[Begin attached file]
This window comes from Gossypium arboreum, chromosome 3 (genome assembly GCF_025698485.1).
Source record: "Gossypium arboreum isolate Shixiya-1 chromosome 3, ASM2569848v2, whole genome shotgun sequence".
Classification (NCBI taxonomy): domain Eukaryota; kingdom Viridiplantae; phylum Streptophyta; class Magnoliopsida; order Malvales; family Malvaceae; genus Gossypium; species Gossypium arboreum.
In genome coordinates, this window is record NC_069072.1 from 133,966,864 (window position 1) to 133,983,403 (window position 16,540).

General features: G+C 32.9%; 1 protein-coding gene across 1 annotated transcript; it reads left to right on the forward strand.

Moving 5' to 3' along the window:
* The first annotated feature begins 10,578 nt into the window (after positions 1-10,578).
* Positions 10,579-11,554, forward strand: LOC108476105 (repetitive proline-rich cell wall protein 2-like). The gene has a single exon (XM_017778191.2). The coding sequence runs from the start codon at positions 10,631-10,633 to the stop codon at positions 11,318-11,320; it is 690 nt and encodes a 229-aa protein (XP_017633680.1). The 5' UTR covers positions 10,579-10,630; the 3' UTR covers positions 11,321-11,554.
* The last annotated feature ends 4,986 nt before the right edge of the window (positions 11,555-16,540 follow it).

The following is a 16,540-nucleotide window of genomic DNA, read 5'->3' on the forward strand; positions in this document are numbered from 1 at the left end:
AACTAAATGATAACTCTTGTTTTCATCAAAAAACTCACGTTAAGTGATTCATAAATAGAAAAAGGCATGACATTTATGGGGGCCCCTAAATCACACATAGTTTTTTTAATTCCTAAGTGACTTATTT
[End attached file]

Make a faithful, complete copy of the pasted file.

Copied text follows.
This window comes from Gossypium arboreum, chromosome 3 (genome assembly GCF_025698485.1).
Source record: "Gossypium arboreum isolate Shixiya-1 chromosome 3, ASM2569848v2, whole genome shotgun sequence".
Classification (NCBI taxonomy): domain Eukaryota; kingdom Viridiplantae; phylum Streptophyta; class Magnoliopsida; order Malvales; family Malvaceae; genus Gossypium; species Gossypium arboreum.
In genome coordinates, this window is record NC_069072.1 from 133,966,864 (window position 1) to 133,983,403 (window position 16,540).

General features: G+C 32.9%; 1 protein-coding gene across 1 annotated transcript; it reads left to right on the forward strand.

Moving 5' to 3' along the window:
* The first annotated feature begins 10,578 nt into the window (after positions 1-10,578).
* Positions 10,579-11,554, forward strand: LOC108476105 (repetitive proline-rich cell wall protein 2-like). The gene has a single exon (XM_017778191.2). The coding sequence runs from the start codon at positions 10,631-10,633 to the stop codon at positions 11,318-11,320; it is 690 nt and encodes a 229-aa protein (XP_017633680.1). The 5' UTR covers positions 10,579-10,630; the 3' UTR covers positions 11,321-11,554.
* The last annotated feature ends 4,986 nt before the right edge of the window (positions 11,555-16,540 follow it).

The following is a 16,540-nucleotide window of genomic DNA, read 5'->3' on the forward strand; positions in this document are numbered from 1 at the left end:
AACTAAATGATAACTCTTGTTTTCATCAAAAAACTCACGTTAAGTGATTCATAAATAGAAAAAGGCATGACATTTATGGGGGCCCCTAAATCACACATAGTTTTTTTAATTCCTAAGTGACTTATTT